Keep in mind that a 401k is a retirement plan! It is intended for your retirement. So the IRS has designed the 401k withdrawal rules to make it hard for you to use the money for other purposes.
Normal withdrawals may begin after age 59 1/2. Normal income tax applies to these withdrawals.
It is possible to make a 401k hardship withdrawal. A hardship withdrawal is not a 401k loan. You cannot repay the money. The withdrawal will be subject to taxes, and possible penalties.
There are two types of 401k hardship withdrawals. The first is a financial hardship withdrawal. This type of hardship withdrawal is subject to income taxes and also 10% 401k early withdrawal penalties if you are under 59 1/2.
Some reasons you might be able to take a financial hardship withdrawal:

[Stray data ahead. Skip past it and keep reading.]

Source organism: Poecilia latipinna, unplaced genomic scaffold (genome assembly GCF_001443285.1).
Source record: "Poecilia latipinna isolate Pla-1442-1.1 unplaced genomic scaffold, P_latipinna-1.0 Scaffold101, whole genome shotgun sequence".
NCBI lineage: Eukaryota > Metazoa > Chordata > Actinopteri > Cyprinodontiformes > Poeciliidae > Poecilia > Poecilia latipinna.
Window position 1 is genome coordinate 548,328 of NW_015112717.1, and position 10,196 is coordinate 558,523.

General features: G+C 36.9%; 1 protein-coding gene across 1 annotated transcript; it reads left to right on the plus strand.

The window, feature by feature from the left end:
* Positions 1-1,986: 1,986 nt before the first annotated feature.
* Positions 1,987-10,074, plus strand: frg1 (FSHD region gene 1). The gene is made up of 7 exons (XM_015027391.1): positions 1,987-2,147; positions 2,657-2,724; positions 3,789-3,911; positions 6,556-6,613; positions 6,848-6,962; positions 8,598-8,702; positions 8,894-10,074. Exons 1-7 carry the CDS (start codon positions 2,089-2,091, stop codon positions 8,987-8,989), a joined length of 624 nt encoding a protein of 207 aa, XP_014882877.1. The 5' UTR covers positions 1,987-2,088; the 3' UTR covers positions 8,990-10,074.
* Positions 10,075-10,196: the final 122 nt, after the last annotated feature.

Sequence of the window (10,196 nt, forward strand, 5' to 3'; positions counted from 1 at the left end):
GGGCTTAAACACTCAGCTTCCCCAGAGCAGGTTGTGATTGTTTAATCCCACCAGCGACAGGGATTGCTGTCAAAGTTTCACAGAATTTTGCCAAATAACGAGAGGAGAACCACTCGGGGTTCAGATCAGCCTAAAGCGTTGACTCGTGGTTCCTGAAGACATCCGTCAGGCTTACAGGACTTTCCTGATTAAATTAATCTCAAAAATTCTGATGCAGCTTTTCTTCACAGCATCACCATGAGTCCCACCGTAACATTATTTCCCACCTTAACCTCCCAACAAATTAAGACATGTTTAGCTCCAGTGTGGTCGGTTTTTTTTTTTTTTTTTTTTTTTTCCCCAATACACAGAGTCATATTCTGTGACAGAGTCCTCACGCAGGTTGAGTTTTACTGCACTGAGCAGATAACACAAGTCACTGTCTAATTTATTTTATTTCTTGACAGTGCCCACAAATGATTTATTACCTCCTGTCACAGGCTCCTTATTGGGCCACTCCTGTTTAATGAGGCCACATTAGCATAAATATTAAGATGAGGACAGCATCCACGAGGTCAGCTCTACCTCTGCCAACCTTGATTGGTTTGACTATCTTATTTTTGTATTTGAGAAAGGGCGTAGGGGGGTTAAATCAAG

*To purchase a primary residence.
*To avoid foreclosure on or eviction from your primary home.
*To pay for college tuition that is dues within 12 months for you or a dependent.
*To pay medical expenses for you or a dependent that will not be reimbursed.
*To pay for funeral expenses.
*For repair of primary residence.
The second is a penalty-free withdrawal. This is also subject to income taxes, but there is no penalty.
Some reasons you might be able to withdraw money from your 401k penalty-free:
*If you become completely disabled.
*Debts from medical expenses are in excess of 7.5 percent of your adjusted gross income.